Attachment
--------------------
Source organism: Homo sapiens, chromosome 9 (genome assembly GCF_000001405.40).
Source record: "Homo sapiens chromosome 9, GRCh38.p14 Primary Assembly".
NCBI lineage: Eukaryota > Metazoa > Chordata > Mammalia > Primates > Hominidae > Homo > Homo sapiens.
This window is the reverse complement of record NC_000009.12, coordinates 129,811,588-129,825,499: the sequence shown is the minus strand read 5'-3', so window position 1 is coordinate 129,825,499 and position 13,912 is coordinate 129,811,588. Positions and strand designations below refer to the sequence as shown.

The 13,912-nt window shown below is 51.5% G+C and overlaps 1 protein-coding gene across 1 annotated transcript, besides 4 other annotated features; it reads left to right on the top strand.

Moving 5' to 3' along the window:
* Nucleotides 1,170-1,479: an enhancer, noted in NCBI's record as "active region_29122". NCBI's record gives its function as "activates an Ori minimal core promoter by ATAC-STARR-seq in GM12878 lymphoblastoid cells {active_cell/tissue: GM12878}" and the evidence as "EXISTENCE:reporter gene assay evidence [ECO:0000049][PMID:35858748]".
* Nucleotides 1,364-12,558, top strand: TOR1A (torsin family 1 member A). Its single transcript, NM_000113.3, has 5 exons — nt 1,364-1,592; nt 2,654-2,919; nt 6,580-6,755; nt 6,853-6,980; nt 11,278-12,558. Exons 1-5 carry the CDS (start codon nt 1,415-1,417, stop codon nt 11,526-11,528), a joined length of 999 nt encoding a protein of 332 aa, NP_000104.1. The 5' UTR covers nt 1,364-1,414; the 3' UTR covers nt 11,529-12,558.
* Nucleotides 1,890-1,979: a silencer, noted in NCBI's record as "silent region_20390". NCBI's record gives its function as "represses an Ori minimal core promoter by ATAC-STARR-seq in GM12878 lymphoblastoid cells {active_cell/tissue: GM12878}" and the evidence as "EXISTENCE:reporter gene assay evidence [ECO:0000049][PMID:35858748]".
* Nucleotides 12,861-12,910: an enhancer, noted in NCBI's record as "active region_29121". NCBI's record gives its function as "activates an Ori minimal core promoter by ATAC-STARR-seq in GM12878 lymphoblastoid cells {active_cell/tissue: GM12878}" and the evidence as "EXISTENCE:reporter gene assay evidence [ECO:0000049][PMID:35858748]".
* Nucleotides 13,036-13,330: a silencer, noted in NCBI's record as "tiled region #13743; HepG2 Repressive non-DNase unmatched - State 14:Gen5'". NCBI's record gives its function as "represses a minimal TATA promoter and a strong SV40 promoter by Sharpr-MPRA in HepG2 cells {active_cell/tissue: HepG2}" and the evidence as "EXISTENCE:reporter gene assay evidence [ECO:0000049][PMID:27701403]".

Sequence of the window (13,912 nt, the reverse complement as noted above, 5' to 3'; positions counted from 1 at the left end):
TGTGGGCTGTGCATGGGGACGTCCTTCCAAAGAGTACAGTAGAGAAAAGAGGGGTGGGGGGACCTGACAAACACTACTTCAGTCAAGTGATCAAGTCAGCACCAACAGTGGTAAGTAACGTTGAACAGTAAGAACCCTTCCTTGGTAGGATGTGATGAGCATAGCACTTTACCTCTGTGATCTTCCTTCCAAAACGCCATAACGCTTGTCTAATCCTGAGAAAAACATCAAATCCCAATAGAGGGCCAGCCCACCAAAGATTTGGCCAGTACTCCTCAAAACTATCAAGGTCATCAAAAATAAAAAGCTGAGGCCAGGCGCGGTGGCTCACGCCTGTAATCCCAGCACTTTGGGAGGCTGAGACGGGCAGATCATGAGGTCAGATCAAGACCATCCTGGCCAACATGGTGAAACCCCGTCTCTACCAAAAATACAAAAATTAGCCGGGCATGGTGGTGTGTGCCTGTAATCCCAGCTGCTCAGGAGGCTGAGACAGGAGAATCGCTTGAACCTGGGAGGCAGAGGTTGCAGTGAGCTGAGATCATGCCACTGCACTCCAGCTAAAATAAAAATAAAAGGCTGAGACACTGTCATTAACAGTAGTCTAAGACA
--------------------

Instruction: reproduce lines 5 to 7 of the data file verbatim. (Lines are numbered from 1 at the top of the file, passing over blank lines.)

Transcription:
The 13,912-nt window shown below is 51.5% G+C and overlaps 1 protein-coding gene across 1 annotated transcript, besides 4 other annotated features; it reads left to right on the top strand.

Moving 5' to 3' along the window:
* Nucleotides 1,170-1,479: an enhancer, noted in NCBI's record as "active region_29122". NCBI's record gives its function as "activates an Ori minimal core promoter by ATAC-STARR-seq in GM12878 lymphoblastoid cells {active_cell/tissue: GM12878}" and the evidence as "EXISTENCE:reporter gene assay evidence [ECO:0000049][PMID:35858748]".